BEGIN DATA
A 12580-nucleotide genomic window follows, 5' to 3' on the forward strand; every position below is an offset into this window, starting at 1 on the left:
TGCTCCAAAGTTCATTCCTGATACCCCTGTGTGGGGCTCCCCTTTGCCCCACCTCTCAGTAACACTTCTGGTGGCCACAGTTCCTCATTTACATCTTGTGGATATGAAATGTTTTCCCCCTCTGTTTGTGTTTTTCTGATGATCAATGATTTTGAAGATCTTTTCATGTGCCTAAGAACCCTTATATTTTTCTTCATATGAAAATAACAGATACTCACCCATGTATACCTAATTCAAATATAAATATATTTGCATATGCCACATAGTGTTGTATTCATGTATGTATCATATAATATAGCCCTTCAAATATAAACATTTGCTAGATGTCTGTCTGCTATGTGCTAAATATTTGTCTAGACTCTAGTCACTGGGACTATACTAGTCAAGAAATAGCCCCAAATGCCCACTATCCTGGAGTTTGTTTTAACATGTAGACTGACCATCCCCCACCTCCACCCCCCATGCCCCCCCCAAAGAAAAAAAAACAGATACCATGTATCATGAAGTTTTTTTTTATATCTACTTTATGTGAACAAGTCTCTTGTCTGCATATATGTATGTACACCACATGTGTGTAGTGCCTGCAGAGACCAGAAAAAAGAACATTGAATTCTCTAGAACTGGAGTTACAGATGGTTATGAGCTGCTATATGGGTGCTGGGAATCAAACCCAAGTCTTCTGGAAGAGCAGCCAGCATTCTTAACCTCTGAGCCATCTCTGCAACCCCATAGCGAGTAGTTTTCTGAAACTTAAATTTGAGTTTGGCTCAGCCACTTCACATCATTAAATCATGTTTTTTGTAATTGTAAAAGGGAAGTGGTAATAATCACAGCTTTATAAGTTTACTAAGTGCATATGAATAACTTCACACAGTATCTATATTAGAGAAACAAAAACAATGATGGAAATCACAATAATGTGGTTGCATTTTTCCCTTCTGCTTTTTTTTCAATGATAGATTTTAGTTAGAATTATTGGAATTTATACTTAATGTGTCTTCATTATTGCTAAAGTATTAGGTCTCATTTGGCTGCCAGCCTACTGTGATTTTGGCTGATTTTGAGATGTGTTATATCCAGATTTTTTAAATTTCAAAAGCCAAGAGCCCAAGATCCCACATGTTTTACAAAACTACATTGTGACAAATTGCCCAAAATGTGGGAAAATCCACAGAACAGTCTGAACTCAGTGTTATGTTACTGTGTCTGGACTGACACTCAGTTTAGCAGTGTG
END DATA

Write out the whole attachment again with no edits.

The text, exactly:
A 12580-nucleotide genomic window follows, 5' to 3' on the forward strand; every position below is an offset into this window, starting at 1 on the left:
TGCTCCAAAGTTCATTCCTGATACCCCTGTGTGGGGCTCCCCTTTGCCCCACCTCTCAGTAACACTTCTGGTGGCCACAGTTCCTCATTTACATCTTGTGGATATGAAATGTTTTCCCCCTCTGTTTGTGTTTTTCTGATGATCAATGATTTTGAAGATCTTTTCATGTGCCTAAGAACCCTTATATTTTTCTTCATATGAAAATAACAGATACTCACCCATGTATACCTAATTCAAATATAAATATATTTGCATATGCCACATAGTGTTGTATTCATGTATGTATCATATAATATAGCCCTTCAAATATAAACATTTGCTAGATGTCTGTCTGCTATGTGCTAAATATTTGTCTAGACTCTAGTCACTGGGACTATACTAGTCAAGAAATAGCCCCAAATGCCCACTATCCTGGAGTTTGTTTTAACATGTAGACTGACCATCCCCCACCTCCACCCCCCATGCCCCCCCCAAAGAAAAAAAAACAGATACCATGTATCATGAAGTTTTTTTTTATATCTACTTTATGTGAACAAGTCTCTTGTCTGCATATATGTATGTACACCACATGTGTGTAGTGCCTGCAGAGACCAGAAAAAAGAACATTGAATTCTCTAGAACTGGAGTTACAGATGGTTATGAGCTGCTATATGGGTGCTGGGAATCAAACCCAAGTCTTCTGGAAGAGCAGCCAGCATTCTTAACCTCTGAGCCATCTCTGCAACCCCATAGCGAGTAGTTTTCTGAAACTTAAATTTGAGTTTGGCTCAGCCACTTCACATCATTAAATCATGTTTTTTGTAATTGTAAAAGGGAAGTGGTAATAATCACAGCTTTATAAGTTTACTAAGTGCATATGAATAACTTCACACAGTATCTATATTAGAGAAACAAAAACAATGATGGAAATCACAATAATGTGGTTGCATTTTTCCCTTCTGCTTTTTTTTCAATGATAGATTTTAGTTAGAATTATTGGAATTTATACTTAATGTGTCTTCATTATTGCTAAAGTATTAGGTCTCATTTGGCTGCCAGCCTACTGTGATTTTGGCTGATTTTGAGATGTGTTATATCCAGATTTTTTAAATTTCAAAAGCCAAGAGCCCAAGATCCCACATGTTTTACAAAACTACATTGTGACAAATTGCCCAAAATGTGGGAAAATCCACAGAACAGTCTGAACTCAGTGTTATGTTACTGTGTCTGGACTGACACTCAGTTTAGCAGTGTG